“There’s nothing good here.”, she said. “I want something good.”

“Like what?”, I asked her.

“I think I want ribs.”, she replied.

“Uh huh.”, I remarked. “So you have decided to become a part time minimalist?”

“No. But I want Chinese food.”, she explained. “Ribs, rice, and 2 egg rolls. Do you want something?”

“From where?”, I inquired.

There’s only 1 place my wife can eat Chinese food at due to all of her food allergies and sensitivities, and I hate it. Really. The food is barely recognizable as food, and they take forever to deliver.

“Can we afford to order in?”, I asked. “What about the future emergency you have been planning for?”

“This is an emergency.”, she informed me. “I’m hungry. Do you want me to get you something?” Oh, those minimalists! $50 worth of Chinese food, and I can’t get $5 for a bagel and coffee at Tim Horton’s!

“I don’t know.”, I answer. “I’d have to look at the menu.”

“We don’t have one. I threw it out when we decided that we weren’t going to order in anymore.”, she told me.

“To be clear”, I reminded her, “we never decided anything. You decided.” My wife informed me that its not important who decided. She said I should remember that we are in this together, and she is only trying to help us save some money for the inevitable, mystery emergency.

“Okay”, she said, “I have the menu online. See what you want so I can order already. I’m hungry.”

I must have read that menu 3 or 4 times, and still nothing appealed to me. “Well?”, she asked, growing more impatient by the nano second.

“Just get me a won ton soup, and a large fresh watermelon bubble tea, no tapioca.”

“I don’t think that’s enough for free delivery.”, she said.

“So pay the delivery charge.”, I told her.

“Are you crazy?”, she asked. “Its $3.50.”

“So you want me to order more food to avoid paying the delivery charge? ”

“Ya.”, she said.

“Okay”, I said as I looked at the menu once again. “The cheapest thing on the menu is $6. You understand that we are now paying $2.50 more than if we just pay the delivery charge?”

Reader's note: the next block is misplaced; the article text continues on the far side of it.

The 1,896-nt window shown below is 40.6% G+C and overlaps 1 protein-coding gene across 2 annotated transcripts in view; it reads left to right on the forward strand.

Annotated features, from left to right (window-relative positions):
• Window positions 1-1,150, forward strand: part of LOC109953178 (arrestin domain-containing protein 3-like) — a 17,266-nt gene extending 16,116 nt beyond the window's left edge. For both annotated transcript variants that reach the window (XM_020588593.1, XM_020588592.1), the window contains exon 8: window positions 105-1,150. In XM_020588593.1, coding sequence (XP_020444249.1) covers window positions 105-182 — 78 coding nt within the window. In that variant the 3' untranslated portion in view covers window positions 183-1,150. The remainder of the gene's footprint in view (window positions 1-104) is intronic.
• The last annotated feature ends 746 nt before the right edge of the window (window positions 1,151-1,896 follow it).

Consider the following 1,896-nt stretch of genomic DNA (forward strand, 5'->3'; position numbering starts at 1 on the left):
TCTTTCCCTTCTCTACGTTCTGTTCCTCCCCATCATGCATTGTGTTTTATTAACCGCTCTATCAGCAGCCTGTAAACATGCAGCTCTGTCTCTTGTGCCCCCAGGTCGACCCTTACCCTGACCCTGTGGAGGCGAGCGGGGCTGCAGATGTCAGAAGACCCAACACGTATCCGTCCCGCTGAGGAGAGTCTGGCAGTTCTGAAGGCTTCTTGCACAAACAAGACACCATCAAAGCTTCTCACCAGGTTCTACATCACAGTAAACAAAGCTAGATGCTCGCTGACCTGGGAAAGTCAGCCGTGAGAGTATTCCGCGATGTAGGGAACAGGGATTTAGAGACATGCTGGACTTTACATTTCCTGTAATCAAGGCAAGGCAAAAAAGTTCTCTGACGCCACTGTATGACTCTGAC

“Just get 2 spring rolls or something.”, she said. “They’re $2 each. That will be enough for free delivery.”

“That still costs more than the delivery charge.”, I remind her.

“Yes, but at least you’ll have the food. At least you’re getting something or the money.”

“But I don’t want any spring rolls.”, I told her. “Just soup and a bubble tea. If you want me to get something else, get me another bubble tea.”

“We don’t have money for that.”, she said. “They’re almost $7.”

“Whatever.”, I said. “Just order the food. I’ll pay for the delivery charge.”

“No.”, she stated rather firmly. “Its the principle.”

“Whatever you decide.”, I told her.

About an hour later, there was a knock on the door. I opened it and was surprised to find a Swiss Chalet delivery man standing there. I called my wife and she came to pay the bill.

“What happened to the Chinese food?”, I asked.

“I changed my mind.”, she said. “You were making it too complicated, and I know you don’t like South China’s food, so I just ordered Swiss Chalet.”

“But I was really looking forward to the bubble tea.”, I told her.

“I got you the chicken spring rolls, and the 1/4 chicken, white meat. And, I got you an iced tea.”

These are the moments when I realize that I really don’t care if my wife is a minimalist, or a communist. I’m just glad that she’s my wife.

“Thank you.”, I said. I kissed her on the forehead as I reached for cutlery.

“You’re welcome.”, she replied. “But this is the last time. Starting tomorrow, we eat whatever we can find here.”

I looked at her in disbelief. I had heard the “This is the last time” line many, many times before, and it never really is.

“I mean it.”, she said. “No more ordering in.”

“I understand.”, I told her. “By the way, I have a late meeting at the school board tomorrow. Can I get $5 for coffee at Tim’s?”

“Do you know how much we just spent on dinner?”, she asked.  And there it was, proof positive that a minimalist can fall off the wagon, and get right back up again, faster than you can pick up a knife and fork.

When I woke in the morning, I went out to collect my bags for work. There, on my desk, was a $5 bill, with a note. ‘Have a good day. Good luck with your maximalism. Love you.’

God, how I adore this woman.